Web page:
METHUEN — After the last superintendent resigned over licensing issues, school officials are prioritizing proper credentials in their search for a new leader.

School Committee members said Monday they only want to consider candidates who have a state-issued superintendent’s license – or an out-of-state equivalent – for the district’s top job.

“I do not want to be looking at applicants who are just eligible for their license. I only want to be looking at applicants who have a license,” said member Jana DiNatale.

Former Superintendent of Schools Judith Scannell abruptly resigned late last August following reports she did not have the superintendent’s license required for her position. Assistant Superintendent Brandi Kwong, a licensed superintendent, has been leading the district since, first as acting superintendent and now as interim. She has said she intends to apply for the permanent position as well.

The School Committee is undertaking a “full search” for a new superintendent, opening the door for both internal and external candidates. The Massachusetts Association of School Committees (MASC) is aiding in the process, and Field Director Dorothy Presser appeared before Methuen’s committee Monday night to finalize the details.

School Committee members voted to do away with the requirement that anyone who applies for the superintendent’s job that lives or teaches in Methuen automatically be granted an interview. That’s typically the case for other open positions in the district, they said.

“I want the screening committee to review all the candidates, but I don’t want them to feel obligated or held to that standard that they have to interview,” candidates from Methuen, said Vice Chairman Nicholas DiZoglio, who was re-elected to his position on Monday for another year.

DiNatale agreed.

“I think people and families of Methuen deserve to have the very best candidates. I don’t want to automatically be interviewing people just because they’re from Methuen,” she said.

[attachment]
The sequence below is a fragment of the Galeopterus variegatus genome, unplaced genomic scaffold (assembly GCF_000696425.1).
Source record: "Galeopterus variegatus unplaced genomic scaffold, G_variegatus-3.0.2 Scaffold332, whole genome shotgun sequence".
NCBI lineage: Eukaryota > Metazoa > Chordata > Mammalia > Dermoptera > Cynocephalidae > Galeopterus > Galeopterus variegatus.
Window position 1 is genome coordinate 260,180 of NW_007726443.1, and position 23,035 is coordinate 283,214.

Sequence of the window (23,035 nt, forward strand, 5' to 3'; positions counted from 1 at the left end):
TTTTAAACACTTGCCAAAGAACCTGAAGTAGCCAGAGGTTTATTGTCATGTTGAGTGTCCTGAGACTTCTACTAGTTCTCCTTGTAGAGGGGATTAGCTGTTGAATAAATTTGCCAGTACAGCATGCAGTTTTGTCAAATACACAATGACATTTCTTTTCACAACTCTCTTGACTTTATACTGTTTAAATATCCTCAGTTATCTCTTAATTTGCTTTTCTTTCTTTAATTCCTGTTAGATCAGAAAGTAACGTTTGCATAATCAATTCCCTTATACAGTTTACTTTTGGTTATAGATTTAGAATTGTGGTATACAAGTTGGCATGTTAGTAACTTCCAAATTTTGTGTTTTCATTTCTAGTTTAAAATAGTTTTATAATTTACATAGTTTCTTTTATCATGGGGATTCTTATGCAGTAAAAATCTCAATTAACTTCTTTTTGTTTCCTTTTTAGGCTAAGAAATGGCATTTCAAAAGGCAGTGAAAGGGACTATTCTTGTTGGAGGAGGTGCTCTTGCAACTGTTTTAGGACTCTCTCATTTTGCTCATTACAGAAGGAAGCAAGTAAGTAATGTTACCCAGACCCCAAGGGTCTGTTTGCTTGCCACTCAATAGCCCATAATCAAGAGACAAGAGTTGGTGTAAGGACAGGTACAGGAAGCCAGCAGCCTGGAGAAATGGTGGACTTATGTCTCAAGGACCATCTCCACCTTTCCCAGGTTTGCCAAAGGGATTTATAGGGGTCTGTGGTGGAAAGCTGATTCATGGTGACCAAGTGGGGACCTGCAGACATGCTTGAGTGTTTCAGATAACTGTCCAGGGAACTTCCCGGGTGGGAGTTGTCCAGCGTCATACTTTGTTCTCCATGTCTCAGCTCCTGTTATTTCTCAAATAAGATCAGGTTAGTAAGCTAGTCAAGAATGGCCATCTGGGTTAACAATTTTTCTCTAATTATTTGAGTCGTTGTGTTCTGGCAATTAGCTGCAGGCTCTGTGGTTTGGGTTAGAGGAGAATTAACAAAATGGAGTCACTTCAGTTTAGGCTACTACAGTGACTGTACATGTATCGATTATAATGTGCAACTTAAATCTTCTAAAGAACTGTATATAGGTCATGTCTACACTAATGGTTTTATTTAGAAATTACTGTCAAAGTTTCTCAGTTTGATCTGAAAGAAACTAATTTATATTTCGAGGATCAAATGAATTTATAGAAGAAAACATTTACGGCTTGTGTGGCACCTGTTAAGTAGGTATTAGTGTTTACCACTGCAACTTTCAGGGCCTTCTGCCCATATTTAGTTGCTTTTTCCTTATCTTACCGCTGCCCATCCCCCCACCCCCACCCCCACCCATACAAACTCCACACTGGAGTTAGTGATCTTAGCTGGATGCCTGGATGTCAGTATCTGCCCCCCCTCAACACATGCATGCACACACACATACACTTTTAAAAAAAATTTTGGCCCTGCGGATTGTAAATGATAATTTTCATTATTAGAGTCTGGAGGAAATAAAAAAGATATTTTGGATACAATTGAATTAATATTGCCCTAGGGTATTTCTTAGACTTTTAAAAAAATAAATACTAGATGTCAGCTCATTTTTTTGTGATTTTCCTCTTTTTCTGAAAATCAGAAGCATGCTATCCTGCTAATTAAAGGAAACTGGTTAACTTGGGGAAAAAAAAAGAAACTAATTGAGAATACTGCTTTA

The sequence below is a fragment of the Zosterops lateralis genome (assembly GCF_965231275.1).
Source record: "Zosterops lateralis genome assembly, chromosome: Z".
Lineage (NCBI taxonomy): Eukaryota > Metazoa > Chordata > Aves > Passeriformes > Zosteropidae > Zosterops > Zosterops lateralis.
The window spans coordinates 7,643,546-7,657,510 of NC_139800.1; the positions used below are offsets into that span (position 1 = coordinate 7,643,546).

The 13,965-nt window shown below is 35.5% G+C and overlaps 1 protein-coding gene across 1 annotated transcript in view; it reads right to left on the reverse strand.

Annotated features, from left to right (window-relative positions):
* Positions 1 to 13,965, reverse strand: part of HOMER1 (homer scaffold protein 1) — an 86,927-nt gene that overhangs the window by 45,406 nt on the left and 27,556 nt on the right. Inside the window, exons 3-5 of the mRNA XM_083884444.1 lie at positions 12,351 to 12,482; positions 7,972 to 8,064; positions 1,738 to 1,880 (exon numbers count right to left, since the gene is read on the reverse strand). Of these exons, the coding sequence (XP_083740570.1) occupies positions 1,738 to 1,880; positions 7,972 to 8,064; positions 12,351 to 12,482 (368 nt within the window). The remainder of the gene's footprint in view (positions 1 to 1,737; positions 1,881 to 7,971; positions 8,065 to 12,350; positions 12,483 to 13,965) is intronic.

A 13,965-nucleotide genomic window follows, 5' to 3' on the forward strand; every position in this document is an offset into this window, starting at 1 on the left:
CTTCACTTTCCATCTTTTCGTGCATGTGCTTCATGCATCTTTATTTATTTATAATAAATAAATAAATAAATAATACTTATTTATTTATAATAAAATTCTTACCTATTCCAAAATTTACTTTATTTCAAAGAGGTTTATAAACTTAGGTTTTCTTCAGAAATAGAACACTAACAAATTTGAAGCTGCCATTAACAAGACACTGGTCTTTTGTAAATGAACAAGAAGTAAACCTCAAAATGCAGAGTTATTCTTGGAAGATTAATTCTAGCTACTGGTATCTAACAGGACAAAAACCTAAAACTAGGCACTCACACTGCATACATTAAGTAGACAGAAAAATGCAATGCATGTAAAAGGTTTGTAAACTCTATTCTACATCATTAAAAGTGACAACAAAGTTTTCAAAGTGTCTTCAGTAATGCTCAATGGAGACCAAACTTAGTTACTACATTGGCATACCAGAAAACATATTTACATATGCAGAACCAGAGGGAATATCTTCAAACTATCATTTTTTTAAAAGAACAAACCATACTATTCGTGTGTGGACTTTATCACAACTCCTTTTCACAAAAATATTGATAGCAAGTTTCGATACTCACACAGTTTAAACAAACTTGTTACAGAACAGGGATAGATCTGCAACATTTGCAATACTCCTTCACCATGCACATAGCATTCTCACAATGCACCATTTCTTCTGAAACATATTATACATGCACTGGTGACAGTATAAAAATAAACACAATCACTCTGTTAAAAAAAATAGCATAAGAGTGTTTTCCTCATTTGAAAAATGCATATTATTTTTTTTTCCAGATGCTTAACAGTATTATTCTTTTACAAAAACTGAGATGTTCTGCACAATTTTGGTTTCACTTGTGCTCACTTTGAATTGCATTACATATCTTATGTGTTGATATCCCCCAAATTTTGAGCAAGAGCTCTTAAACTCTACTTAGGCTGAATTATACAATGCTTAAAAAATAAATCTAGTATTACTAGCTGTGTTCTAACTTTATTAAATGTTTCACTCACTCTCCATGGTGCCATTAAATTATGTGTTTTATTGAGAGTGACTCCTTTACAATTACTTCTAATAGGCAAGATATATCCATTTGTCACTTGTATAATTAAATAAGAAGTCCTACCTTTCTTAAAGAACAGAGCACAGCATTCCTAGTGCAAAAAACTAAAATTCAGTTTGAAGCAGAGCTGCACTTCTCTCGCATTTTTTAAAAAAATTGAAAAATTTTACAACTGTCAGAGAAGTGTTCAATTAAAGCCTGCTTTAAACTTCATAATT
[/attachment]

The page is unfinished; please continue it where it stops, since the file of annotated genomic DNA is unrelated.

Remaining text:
Among the requirements the School Committee set Monday is that candidates have 10 years of experience in education, including classroom and administrative work. Some questioned whether it was necessary for candidates to have experience in both areas, but member Susan Nicholson, a former superintendent, argued the importance of both.

“People want to know that you understand the job that they have,” Nicholson said.

School Committee members also squabbled over the potential salary for the superintendent's position. While most school districts offer a salary range, some members initially argued for making pay negotiable.

Presser said it was not uncommon for school committees to undergo “sticker shock” when setting a new salary following the departure of a longtime superintendent. But, she cautioned, not setting a range could “raise expectations for people who may be looking for a salary higher than you’re willing to pay.” 

Nicholson said Scannell’s salary of $166,917 — she had not received a raise for several years — was “not really reflective of the salary the superintendent should have been receiving" for running the 17th-largest district in the state with more than 7,000 students. 

 

Vogler said the School Committee’s goal “should not be to nickel and dime issues," but DiNatale countered by saying the district couldn't afford the most experienced candidates for the job.

The committee ultimately voted on a salary range of $170,000 to $195,000, with negotiable benefits and a three-year contract. DiNatale and Jana Zanni Pesce voted against it.

DiNatale also pushed for being open in the contract process, given the city's ongoing issues over steep salary increases for police superior officers borne from a new method of calculating benefits in their contract.

“I think we’re going to be really transparent in this contract,” DiNatale said. “We’re not going to hide a lot of extras in there.”

With the logistics largely settled Monday night, focus groups — for parents and community members, and for school staff and administrators — will be scheduled for later this month, a community survey will be posted online and volunteers will be sought for the screening committee.

Candidates will have until March 1 to apply for the superintendent's job. They will be whittled down to a handful of semi-finalists presented to the screening committee for interviews. Finalists are set to be named in mid-March, followed by more interviews and site visits, and culminating in the potential selection of a new superintendent by mid-April.

Follow Lisa Kashinsky on Twitter @lisakashinsky.